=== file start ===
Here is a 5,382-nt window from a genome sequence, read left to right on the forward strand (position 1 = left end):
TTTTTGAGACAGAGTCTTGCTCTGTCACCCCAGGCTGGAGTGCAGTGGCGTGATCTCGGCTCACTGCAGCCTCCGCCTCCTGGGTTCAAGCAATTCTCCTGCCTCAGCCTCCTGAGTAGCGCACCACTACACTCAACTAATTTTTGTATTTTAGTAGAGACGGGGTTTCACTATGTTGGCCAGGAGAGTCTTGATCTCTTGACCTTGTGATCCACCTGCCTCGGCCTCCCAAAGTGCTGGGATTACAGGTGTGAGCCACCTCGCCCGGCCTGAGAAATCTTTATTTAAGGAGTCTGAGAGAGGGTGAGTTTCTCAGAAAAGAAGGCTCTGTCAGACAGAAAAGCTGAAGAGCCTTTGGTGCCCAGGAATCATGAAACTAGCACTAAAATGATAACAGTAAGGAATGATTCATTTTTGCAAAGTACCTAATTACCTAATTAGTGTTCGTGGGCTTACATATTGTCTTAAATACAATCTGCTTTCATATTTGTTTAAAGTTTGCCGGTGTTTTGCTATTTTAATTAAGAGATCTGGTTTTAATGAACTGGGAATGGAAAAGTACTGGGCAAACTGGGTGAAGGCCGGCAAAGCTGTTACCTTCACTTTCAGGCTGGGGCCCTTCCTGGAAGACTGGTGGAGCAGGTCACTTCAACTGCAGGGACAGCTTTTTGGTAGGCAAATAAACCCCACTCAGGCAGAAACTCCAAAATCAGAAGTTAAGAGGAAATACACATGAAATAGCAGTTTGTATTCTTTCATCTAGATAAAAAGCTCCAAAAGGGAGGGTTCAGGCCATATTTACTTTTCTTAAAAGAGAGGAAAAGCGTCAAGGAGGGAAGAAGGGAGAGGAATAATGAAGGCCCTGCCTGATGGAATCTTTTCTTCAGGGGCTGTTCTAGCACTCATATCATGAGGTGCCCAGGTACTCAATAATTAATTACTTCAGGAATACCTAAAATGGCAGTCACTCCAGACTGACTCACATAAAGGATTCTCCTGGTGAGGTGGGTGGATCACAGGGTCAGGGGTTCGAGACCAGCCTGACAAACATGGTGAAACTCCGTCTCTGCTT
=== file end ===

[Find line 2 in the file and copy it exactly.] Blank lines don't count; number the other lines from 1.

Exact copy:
TTTTTGAGACAGAGTCTTGCTCTGTCACCCCAGGCTGGAGTGCAGTGGCGTGATCTCGGCTCACTGCAGCCTCCGCCTCCTGGGTTCAAGCAATTCTCCTGCCTCAGCCTCCTGAGTAGCGCACCACTACACTCAACTAATTTTTGTATTTTAGTAGAGACGGGGTTTCACTATGTTGGCCAGGAGAGTCTTGATCTCTTGACCTTGTGATCCACCTGCCTCGGCCTCCCAAAGTGCTGGGATTACAGGTGTGAGCCACCTCGCCCGGCCTGAGAAATCTTTATTTAAGGAGTCTGAGAGAGGGTGAGTTTCTCAGAAAAGAAGGCTCTGTCAGACAGAAAAGCTGAAGAGCCTTTGGTGCCCAGGAATCATGAAACTAGCACTAAAATGATAACAGTAAGGAATGATTCATTTTTGCAAAGTACCTAATTACCTAATTAGTGTTCGTGGGCTTACATATTGTCTTAAATACAATCTGCTTTCATATTTGTTTAAAGTTTGCCGGTGTTTTGCTATTTTAATTAAGAGATCTGGTTTTAATGAACTGGGAATGGAAAAGTACTGGGCAAACTGGGTGAAGGCCGGCAAAGCTGTTACCTTCACTTTCAGGCTGGGGCCCTTCCTGGAAGACTGGTGGAGCAGGTCACTTCAACTGCAGGGACAGCTTTTTGGTAGGCAAATAAACCCCACTCAGGCAGAAACTCCAAAATCAGAAGTTAAGAGGAAATACACATGAAATAGCAGTTTGTATTCTTTCATCTAGATAAAAAGCTCCAAAAGGGAGGGTTCAGGCCATATTTACTTTTCTTAAAAGAGAGGAAAAGCGTCAAGGAGGGAAGAAGGGAGAGGAATAATGAAGGCCCTGCCTGATGGAATCTTTTCTTCAGGGGCTGTTCTAGCACTCATATCATGAGGTGCCCAGGTACTCAATAATTAATTACTTCAGGAATACCTAAAATGGCAGTCACTCCAGACTGACTCACATAAAGGATTCTCCTGGTGAGGTGGGTGGATCACAGGGTCAGGGGTTCGAGACCAGCCTGACAAACATGGTGAAACTCCGTCTCTGCTT